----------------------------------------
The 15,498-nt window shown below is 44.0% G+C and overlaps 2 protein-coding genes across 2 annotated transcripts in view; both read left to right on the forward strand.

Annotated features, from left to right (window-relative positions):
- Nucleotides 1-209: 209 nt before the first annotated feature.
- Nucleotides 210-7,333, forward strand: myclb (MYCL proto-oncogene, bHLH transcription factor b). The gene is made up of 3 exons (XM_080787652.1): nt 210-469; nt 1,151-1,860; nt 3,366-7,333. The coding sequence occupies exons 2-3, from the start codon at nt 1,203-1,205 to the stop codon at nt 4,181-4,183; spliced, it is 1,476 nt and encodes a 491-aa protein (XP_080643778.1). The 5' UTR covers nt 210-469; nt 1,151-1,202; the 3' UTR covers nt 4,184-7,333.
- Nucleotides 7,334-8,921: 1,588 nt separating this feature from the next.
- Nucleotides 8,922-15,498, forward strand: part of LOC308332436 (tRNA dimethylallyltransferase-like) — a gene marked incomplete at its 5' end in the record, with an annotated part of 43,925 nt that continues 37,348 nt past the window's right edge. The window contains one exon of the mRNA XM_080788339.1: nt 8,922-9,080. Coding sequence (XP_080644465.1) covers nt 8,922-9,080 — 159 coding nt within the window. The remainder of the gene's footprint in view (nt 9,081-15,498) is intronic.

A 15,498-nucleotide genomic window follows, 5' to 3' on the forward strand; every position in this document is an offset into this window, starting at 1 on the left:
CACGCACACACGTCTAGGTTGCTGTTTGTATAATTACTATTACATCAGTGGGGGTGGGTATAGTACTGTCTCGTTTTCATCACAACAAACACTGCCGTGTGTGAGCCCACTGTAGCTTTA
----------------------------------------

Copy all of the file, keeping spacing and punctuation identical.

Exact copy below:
The 15,498-nt window shown below is 44.0% G+C and overlaps 2 protein-coding genes across 2 annotated transcripts in view; both read left to right on the forward strand.

Annotated features, from left to right (window-relative positions):
- Nucleotides 1-209: 209 nt before the first annotated feature.
- Nucleotides 210-7,333, forward strand: myclb (MYCL proto-oncogene, bHLH transcription factor b). The gene is made up of 3 exons (XM_080787652.1): nt 210-469; nt 1,151-1,860; nt 3,366-7,333. The coding sequence occupies exons 2-3, from the start codon at nt 1,203-1,205 to the stop codon at nt 4,181-4,183; spliced, it is 1,476 nt and encodes a 491-aa protein (XP_080643778.1). The 5' UTR covers nt 210-469; nt 1,151-1,202; the 3' UTR covers nt 4,184-7,333.
- Nucleotides 7,334-8,921: 1,588 nt separating this feature from the next.
- Nucleotides 8,922-15,498, forward strand: part of LOC308332436 (tRNA dimethylallyltransferase-like) — a gene marked incomplete at its 5' end in the record, with an annotated part of 43,925 nt that continues 37,348 nt past the window's right edge. The window contains one exon of the mRNA XM_080788339.1: nt 8,922-9,080. Coding sequence (XP_080644465.1) covers nt 8,922-9,080 — 159 coding nt within the window. The remainder of the gene's footprint in view (nt 9,081-15,498) is intronic.

A 15,498-nucleotide genomic window follows, 5' to 3' on the forward strand; every position in this document is an offset into this window, starting at 1 on the left:
CACGCACACACGTCTAGGTTGCTGTTTGTATAATTACTATTACATCAGTGGGGGTGGGTATAGTACTGTCTCGTTTTCATCACAACAAACACTGCCGTGTGTGAGCCCACTGTAGCTTTA